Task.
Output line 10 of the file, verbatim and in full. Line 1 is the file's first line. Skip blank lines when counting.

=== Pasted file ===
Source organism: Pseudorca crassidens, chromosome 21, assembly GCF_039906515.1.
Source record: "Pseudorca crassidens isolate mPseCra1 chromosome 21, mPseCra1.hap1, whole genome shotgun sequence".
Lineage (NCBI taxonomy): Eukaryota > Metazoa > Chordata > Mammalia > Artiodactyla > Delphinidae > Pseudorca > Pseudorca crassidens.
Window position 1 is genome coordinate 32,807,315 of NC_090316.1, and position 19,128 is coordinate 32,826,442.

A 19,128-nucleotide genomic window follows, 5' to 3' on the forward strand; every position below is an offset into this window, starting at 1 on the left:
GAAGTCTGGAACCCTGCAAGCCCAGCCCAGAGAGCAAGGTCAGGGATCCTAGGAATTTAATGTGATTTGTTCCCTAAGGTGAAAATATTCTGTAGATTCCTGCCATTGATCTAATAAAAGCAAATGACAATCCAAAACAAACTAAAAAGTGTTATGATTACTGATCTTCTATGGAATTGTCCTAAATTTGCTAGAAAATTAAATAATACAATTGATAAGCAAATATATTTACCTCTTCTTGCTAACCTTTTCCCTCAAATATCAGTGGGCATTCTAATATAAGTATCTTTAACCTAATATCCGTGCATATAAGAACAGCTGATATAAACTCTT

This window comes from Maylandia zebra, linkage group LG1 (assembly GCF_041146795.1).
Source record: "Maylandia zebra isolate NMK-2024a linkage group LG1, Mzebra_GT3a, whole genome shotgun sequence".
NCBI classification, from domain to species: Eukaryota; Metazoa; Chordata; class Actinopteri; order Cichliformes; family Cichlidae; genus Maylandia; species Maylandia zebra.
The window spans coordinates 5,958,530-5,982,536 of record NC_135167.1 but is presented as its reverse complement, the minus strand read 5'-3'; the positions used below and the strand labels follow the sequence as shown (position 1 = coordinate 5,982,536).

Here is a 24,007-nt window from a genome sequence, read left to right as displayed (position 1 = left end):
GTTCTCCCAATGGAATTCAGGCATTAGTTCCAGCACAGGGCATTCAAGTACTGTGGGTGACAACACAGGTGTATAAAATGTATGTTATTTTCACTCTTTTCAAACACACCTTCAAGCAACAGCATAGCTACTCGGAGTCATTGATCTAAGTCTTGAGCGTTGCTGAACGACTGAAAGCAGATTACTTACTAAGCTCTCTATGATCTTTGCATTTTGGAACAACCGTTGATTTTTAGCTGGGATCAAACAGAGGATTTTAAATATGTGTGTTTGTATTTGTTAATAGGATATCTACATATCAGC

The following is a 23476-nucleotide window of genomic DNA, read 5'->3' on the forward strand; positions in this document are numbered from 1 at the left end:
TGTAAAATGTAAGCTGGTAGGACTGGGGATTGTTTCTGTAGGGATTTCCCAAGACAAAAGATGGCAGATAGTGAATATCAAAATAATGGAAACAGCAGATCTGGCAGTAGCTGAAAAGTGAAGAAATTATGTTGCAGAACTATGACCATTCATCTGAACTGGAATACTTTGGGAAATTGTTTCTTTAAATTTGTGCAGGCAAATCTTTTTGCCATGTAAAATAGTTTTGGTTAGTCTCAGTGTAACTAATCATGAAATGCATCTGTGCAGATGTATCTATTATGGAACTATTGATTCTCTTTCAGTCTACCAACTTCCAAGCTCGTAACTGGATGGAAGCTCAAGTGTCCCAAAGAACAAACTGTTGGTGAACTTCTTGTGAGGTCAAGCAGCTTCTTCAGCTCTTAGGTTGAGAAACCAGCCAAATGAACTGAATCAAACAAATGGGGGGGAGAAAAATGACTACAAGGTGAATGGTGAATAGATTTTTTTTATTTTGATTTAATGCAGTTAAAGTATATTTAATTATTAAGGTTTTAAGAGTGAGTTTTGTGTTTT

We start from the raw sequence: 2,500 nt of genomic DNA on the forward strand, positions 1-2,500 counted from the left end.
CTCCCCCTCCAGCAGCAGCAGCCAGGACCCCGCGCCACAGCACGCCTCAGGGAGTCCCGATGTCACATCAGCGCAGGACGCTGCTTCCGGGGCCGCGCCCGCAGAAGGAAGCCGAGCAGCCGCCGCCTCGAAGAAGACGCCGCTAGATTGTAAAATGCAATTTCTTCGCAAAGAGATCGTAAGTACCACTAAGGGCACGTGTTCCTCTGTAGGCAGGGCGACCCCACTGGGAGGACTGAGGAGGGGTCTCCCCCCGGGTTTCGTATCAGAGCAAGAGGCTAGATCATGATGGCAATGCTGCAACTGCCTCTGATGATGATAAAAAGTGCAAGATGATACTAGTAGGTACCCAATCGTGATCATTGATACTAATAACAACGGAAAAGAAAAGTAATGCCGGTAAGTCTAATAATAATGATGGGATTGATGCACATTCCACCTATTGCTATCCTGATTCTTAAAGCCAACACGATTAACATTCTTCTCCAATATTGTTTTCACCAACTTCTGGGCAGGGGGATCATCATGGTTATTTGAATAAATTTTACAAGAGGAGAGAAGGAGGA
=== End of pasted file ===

The window spans coordinates 5,958,530-5,982,536 of record NC_135167.1 but is presented as its reverse complement, the minus strand read 5'-3'; the positions used below and the strand labels follow the sequence as shown (position 1 = coordinate 5,982,536).